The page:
Implant Supported Denture

 

What Is It?

An implant-supported denture is a type of overdenture that is supported by and attached to implants. An implant-supported overdenture is attached to implants, while a regular denture rests on the gums, is not supported by implants, and tends to fit less firmly in the mouth.

An implant-supported denture is used when a person doesn't have any teeth in the jaw, but has enough bone in the jaw to support implants. An implant-supported denture has special attachments that snap onto attachments on the implants.

Implant-supported dentures usually are made for the lower jaw because regular dentures tend to be less stable there. Usually, a regular denture made to fit an upper jaw is quite stable on its own and doesn't need the extra support offered by implants. However, you can receive an implant-supported denture in either the upper or lower jaw.

You can remove an implant-supported denture easily. Some people prefer to have fixed (permanent) crown and bridgework in their mouths that can't be removed. Your dentist will consider your particular needs and preferences when suggesting fixed or removable options.

How Does It Work?

There are two types of implant-supported dentures: bar-retained and ball-retained. In both cases, the denture will be made of an acrylic base that will look like gums, with porcelain or acrylic teeth that look like natural teeth attached. Bar-retained dentures require at least three implants. Ball-retained dentures need at least two.

  • Bar-retained dentures — A thin metal bar that follows the curve of your jaw is attached to two to five implants that have been placed in your jawbone. Clips or other types of attachments are fitted to the bar the denture, or to both. The denture fits over the bar and is securely clipped into place by the attachments.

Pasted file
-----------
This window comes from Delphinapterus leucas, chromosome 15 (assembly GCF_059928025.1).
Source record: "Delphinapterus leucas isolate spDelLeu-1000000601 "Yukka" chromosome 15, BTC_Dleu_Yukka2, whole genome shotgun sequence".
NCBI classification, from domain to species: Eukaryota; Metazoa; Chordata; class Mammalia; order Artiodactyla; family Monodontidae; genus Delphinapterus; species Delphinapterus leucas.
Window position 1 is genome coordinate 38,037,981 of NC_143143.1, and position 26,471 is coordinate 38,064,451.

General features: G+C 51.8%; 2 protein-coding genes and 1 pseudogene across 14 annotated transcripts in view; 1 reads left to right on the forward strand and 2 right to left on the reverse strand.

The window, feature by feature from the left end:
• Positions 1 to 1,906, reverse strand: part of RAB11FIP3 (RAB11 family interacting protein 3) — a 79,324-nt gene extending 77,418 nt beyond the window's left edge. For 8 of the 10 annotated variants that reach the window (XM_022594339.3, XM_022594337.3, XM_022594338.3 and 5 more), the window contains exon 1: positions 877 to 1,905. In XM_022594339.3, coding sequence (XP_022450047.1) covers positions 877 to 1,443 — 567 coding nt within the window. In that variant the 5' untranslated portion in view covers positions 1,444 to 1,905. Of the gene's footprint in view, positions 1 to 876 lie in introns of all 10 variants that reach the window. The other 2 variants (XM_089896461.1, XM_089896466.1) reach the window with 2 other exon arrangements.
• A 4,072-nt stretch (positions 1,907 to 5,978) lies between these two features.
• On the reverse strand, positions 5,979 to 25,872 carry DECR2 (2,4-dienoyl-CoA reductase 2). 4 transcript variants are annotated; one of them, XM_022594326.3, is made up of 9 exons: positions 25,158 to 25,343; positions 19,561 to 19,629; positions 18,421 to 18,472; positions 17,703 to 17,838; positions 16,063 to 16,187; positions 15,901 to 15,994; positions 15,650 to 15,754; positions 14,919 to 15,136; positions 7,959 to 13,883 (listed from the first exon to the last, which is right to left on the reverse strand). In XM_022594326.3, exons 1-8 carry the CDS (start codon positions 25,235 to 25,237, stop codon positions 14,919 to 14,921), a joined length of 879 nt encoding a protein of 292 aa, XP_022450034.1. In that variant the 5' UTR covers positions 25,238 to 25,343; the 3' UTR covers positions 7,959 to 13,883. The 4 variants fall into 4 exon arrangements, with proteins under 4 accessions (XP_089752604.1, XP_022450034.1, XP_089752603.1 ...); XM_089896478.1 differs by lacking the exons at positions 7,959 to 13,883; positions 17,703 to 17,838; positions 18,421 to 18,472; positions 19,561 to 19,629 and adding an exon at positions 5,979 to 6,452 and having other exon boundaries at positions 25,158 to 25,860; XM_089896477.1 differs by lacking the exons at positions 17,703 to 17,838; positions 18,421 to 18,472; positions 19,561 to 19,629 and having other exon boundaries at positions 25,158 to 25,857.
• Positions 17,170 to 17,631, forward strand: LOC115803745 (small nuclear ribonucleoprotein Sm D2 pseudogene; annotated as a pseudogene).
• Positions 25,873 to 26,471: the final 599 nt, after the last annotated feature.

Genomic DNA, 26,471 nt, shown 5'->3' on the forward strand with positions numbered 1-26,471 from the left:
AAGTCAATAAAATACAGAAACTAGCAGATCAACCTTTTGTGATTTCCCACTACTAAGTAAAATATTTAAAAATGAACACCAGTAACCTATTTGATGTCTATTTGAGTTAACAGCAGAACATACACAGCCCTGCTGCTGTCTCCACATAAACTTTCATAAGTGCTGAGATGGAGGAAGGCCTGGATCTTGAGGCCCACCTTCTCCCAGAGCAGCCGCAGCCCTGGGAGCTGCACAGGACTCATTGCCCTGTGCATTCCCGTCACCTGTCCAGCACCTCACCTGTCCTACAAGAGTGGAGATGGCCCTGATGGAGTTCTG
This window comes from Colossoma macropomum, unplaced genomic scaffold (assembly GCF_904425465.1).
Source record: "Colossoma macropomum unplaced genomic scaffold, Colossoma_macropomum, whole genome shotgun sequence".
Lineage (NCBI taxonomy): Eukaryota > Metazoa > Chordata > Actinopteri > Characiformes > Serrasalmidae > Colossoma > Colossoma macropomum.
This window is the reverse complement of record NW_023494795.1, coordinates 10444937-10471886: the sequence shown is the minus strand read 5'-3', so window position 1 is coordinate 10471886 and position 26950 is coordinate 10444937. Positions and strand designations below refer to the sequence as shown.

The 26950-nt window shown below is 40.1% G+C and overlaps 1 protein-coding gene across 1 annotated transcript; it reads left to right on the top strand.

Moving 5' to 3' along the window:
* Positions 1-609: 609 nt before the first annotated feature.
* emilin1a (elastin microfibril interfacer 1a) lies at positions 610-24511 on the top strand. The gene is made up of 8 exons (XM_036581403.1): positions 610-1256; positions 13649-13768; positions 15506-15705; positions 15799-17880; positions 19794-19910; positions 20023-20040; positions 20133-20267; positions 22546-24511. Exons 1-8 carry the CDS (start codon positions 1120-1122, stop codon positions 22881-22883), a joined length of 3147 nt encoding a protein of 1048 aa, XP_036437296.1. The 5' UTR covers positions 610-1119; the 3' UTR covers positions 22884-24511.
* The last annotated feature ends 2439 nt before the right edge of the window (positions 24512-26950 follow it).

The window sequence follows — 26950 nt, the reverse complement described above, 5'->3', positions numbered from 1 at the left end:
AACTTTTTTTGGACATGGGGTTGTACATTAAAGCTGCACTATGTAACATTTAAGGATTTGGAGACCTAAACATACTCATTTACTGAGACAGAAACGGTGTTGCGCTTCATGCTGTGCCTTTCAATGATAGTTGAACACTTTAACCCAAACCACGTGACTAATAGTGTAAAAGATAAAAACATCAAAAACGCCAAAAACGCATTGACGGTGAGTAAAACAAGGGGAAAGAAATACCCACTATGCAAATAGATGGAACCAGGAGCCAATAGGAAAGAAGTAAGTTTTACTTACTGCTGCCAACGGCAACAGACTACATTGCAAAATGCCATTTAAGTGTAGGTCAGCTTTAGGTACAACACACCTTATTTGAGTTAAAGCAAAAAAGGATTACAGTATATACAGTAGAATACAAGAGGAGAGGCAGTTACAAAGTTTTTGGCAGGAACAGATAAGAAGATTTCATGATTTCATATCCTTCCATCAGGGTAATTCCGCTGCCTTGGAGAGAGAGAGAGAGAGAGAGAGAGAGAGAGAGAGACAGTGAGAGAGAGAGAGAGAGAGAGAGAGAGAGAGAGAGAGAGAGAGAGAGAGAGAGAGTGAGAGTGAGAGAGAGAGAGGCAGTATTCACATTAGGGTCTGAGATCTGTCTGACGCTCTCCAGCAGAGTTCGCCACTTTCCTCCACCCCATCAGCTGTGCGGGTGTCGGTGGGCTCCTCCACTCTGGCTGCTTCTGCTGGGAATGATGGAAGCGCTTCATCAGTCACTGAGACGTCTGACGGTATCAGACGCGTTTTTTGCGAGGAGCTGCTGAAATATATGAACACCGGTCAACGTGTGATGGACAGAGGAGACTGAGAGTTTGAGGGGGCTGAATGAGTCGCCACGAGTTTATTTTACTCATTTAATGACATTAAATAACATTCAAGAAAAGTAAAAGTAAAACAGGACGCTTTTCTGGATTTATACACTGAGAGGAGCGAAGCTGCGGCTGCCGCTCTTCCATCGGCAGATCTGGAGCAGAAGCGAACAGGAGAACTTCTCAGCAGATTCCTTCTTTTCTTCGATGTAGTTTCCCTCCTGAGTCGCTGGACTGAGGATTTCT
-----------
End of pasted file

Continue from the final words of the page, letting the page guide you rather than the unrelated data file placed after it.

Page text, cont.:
• Ball-retained dentures — (stud-attachment dentures) — Each implant that has been placed in the jawbone holds a metal attachment that fits into another attachment on the denture. In most cases, the attachments on the implants are ball-shaped ("male" attachments), and they fit into sockets ("female" attachments) on the denture. In some cases, these attachments are reversed, with the denture holding the male attachments and the implants holding the female ones.

 

The Implant Process

The implants usually are placed in the jawbone at the front of your mouth because there tends to be more bone in the front of the jaw than in the back, even if teeth have been missing for some time. Once you lose teeth, you begin to lose bone in the area. Also, the front jaw doesn't have many nerves or other structures that could interfere with the placement of implants.

The time frame to complete the implant depends on many factors. The shortest time frame, including surgeries and the placement of the denture, is about five months in the lower jaw and seven months in the upper jaw. However, the process can last up to a year or more, especially if you need bone grafting or other preliminary procedures.

Two surgeries usually are needed — one to place the implants in the jawbone under your gums, and a second surgery three to six months later to expose the tops of the implant.

A one-stage procedure is now used sometimes. In this procedure, your dentist can place the implants and the supporting bar in one step. The success rate of this procedure is high. However, it is moderately less successful than the more conventional two-stage procedure.


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